The Court of Auditors is one of the less well-known bodies of the EU: after all number crunching and bean counting, a task performed in the UK by the National Audit Office, are not exactly the most sexy of activities in which to immerse oneself. Yet the Court has, in theory if not in practice, an extremely important role to play in ensuring that the money which the EU spends does not, literally end up in the offshore accounts of some shyster French farmer or whatever.

Article 9 (1) of the Constitution Mark II names the Court of Auditors as one of the seven Institutions of the EU, on a par with the Parliament, The European Council, The European Court and so on. As such it shares with them certain obligatory objectives requiring the Court of Auditors and the other Institutions to “aim to promote its values, advance its objectives, serve its interests, those of its citizens and those of the Member States, and ensure the consistency, effectiveness and continuity of its policies and actions”.

Thus, whatever the Treaty may say concerning the requirement of independence in the performance of their duties, the obligatory nature of Article 9 (1) and the requirement in Article 9 (2) for the Court of Auditors (and all the other Institutions) to practise “mutual sincere cooperation” mean that that any notion of their independence is circumscribed by and subordinated to the terms of Article 9. So, as matter of law, if there were to be any perceived conflict between whistle-blowing on fraud and theft and ‘advancing’ EU ‘objectives’, it would be the latter which would prevail and the idea of the independence of the Court can go hang.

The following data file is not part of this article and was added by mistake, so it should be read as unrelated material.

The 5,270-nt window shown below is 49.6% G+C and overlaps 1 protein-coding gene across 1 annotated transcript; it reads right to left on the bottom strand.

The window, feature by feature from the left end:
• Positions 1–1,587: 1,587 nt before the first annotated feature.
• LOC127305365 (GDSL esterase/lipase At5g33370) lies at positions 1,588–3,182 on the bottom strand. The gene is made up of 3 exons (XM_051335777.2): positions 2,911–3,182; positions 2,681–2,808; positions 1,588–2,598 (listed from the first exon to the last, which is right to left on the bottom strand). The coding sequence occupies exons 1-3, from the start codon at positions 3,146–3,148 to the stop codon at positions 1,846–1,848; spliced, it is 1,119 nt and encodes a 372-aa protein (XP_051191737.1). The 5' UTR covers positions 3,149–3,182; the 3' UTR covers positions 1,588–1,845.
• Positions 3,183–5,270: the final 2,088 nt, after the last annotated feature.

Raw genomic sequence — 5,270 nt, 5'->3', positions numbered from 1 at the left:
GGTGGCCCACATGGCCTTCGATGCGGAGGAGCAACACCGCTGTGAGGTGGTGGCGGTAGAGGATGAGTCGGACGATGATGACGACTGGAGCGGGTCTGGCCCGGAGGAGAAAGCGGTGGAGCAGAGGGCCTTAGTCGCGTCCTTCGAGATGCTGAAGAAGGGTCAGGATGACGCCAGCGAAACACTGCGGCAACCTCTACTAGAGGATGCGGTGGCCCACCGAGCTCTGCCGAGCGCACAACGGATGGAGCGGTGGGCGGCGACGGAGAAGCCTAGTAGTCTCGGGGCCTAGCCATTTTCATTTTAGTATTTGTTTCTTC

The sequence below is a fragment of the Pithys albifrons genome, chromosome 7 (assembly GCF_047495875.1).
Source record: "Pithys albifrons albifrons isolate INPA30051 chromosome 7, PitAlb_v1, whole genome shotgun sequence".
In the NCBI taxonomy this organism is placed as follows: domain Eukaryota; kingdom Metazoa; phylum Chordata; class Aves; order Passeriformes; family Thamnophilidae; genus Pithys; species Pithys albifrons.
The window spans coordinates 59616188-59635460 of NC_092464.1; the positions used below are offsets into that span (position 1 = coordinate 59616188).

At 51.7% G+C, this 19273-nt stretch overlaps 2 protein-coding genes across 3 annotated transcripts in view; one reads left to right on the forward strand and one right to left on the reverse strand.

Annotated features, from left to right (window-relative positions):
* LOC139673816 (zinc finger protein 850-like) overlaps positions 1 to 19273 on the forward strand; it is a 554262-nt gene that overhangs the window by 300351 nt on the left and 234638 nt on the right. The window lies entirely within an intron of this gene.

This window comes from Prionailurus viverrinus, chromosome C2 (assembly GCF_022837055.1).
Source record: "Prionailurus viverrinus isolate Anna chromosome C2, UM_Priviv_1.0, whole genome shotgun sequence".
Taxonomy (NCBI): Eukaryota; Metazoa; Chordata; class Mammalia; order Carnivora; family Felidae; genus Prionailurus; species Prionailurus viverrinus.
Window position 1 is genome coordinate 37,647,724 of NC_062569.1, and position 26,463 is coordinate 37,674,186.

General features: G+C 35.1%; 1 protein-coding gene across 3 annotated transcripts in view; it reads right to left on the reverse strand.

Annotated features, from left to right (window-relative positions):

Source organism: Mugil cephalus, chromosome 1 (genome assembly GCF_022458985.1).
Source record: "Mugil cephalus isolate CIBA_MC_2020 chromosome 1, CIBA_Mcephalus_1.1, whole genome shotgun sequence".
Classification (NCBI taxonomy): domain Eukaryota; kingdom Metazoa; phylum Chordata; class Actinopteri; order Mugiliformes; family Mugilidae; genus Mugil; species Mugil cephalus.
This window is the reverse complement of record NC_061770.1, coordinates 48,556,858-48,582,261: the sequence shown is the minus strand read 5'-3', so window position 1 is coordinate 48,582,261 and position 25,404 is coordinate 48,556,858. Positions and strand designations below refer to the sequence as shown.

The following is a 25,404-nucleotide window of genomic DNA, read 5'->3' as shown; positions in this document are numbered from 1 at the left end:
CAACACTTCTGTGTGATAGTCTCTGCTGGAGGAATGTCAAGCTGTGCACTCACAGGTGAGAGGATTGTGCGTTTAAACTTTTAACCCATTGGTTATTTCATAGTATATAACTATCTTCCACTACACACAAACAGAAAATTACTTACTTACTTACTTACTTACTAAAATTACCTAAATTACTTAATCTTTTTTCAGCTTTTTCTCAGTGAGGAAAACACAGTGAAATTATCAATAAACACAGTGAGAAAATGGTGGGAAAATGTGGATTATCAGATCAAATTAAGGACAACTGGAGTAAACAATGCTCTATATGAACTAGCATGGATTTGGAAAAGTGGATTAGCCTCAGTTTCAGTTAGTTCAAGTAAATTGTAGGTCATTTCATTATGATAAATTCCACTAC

It is of note that neither the Court of Auditors nor the European Court was included in the equivalent Article 1-19 of the the Constitutional treaty Mark I: their inclusion in Article 9 now represents a further integrationist locking together of the EU’s state-like Institutions.

Of course the newly proposed Article 246 promises that the Court “shall examine the accounts of all Union revenue and expenditure, and shall ensure good financial management”: but it has failed for twelve years in a row to ‘ensure good financial management’, only going so far as to elucidate the gross fraud and theft of EU money that is taking place, but doing nothing actually to halt it.

Auditors are supposed to be independent. Accounts in this country will not suffice in the absence of due independence.

But here we have the Court of Auditors as an interlocking institution of the EU which shares with the rest of the institutions, new and old, certain obligations operating under a legal mandate which plainly lobotomises any sense of independence.

How may we therefore be assured that the Taxpayers of the EU are being presented with a an accurate and honest account of the acquiring and spending of their money? For how much longer will pointing out the thieving ways of the EU’s recipients of largess be permitted to clash with the mandatory advancing of the EU’s wider, political objectives?